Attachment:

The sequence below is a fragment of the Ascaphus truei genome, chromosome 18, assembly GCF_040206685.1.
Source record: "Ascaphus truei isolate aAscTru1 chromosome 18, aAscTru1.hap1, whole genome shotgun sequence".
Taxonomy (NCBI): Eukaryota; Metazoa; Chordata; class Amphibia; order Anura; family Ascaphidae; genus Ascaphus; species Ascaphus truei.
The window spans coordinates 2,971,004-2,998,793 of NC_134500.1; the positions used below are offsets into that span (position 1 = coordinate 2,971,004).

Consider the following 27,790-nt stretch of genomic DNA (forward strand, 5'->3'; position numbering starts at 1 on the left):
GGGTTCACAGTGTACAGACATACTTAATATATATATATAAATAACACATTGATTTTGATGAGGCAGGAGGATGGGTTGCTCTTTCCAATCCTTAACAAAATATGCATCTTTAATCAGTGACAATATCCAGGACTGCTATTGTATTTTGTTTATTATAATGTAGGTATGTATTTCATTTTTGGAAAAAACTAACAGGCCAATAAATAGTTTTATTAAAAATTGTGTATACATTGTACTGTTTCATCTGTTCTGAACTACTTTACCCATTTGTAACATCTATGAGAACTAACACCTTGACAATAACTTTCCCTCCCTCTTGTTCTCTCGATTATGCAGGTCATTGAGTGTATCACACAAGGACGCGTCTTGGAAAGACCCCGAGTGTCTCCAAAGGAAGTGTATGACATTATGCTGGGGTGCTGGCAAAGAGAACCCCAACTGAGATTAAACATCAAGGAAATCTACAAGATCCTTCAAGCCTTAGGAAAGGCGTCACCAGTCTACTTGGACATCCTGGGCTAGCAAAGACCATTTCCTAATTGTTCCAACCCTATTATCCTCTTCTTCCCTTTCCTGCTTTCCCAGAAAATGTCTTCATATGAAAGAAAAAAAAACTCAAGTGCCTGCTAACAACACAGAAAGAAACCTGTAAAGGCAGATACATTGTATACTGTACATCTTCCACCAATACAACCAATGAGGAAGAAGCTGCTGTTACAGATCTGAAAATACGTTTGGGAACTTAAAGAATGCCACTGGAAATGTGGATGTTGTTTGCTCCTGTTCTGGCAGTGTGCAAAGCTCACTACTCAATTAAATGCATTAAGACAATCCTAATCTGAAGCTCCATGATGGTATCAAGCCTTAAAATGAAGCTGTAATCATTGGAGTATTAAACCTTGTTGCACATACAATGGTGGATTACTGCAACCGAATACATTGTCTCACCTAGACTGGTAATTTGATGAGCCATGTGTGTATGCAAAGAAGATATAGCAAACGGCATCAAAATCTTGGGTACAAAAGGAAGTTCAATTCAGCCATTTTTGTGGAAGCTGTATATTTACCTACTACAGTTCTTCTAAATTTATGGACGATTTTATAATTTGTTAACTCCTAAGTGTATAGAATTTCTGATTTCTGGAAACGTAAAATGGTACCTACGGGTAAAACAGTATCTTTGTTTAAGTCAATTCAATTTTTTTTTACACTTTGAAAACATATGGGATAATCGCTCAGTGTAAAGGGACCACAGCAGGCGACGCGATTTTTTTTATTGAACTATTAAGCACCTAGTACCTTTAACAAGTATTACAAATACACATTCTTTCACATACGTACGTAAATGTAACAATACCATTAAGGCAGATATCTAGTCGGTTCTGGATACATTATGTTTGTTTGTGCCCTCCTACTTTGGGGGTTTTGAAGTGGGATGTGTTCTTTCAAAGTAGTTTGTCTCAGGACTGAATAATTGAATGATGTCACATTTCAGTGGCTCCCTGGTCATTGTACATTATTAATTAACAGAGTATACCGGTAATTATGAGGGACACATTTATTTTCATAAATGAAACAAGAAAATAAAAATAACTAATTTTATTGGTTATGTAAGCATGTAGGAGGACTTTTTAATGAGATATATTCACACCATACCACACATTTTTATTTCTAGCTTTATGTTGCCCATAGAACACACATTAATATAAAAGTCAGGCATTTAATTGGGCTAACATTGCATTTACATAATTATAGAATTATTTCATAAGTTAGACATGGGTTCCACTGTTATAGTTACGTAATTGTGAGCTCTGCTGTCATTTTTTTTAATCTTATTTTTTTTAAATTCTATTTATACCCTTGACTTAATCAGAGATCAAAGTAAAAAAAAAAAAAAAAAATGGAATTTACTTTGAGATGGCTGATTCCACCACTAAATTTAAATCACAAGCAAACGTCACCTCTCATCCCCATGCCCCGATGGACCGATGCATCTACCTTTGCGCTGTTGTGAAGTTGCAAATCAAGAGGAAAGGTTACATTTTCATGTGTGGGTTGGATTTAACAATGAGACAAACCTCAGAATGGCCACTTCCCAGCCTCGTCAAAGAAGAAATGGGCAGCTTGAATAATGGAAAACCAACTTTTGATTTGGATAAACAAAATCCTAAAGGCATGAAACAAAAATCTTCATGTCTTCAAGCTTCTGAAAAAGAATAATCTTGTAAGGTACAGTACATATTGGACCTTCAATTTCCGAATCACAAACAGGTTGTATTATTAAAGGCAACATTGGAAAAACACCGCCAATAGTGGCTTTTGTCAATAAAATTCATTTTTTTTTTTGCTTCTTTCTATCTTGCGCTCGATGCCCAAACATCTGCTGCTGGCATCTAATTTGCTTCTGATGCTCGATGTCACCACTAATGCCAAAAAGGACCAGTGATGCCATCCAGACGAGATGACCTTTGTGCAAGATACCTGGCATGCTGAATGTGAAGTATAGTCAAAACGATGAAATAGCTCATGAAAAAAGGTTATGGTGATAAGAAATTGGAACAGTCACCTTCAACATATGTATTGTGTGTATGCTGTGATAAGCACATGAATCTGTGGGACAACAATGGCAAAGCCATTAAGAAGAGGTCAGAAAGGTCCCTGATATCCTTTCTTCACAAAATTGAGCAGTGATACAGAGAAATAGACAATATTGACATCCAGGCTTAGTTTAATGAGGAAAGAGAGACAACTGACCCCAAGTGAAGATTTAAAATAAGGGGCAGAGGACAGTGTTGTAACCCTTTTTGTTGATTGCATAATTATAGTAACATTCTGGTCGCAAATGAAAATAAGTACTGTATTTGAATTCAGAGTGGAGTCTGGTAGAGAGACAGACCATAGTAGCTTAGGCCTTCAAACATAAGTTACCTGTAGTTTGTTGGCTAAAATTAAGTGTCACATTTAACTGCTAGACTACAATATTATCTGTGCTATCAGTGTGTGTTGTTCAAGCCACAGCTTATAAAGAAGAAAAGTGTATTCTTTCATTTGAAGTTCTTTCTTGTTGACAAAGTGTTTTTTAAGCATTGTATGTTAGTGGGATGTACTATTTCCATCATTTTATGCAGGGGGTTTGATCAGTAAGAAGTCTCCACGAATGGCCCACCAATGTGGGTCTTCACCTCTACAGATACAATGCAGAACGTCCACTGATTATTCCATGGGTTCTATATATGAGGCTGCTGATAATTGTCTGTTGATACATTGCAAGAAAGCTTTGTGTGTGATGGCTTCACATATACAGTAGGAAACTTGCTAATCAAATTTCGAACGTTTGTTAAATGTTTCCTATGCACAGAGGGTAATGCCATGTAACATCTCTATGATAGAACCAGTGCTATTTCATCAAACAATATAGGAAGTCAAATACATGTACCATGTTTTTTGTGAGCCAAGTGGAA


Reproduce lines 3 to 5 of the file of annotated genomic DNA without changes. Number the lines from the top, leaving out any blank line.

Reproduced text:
Taxonomy (NCBI): Eukaryota; Metazoa; Chordata; class Amphibia; order Anura; family Ascaphidae; genus Ascaphus; species Ascaphus truei.
The window spans coordinates 2,971,004-2,998,793 of NC_134500.1; the positions used below are offsets into that span (position 1 = coordinate 2,971,004).

Consider the following 27,790-nt stretch of genomic DNA (forward strand, 5'->3'; position numbering starts at 1 on the left):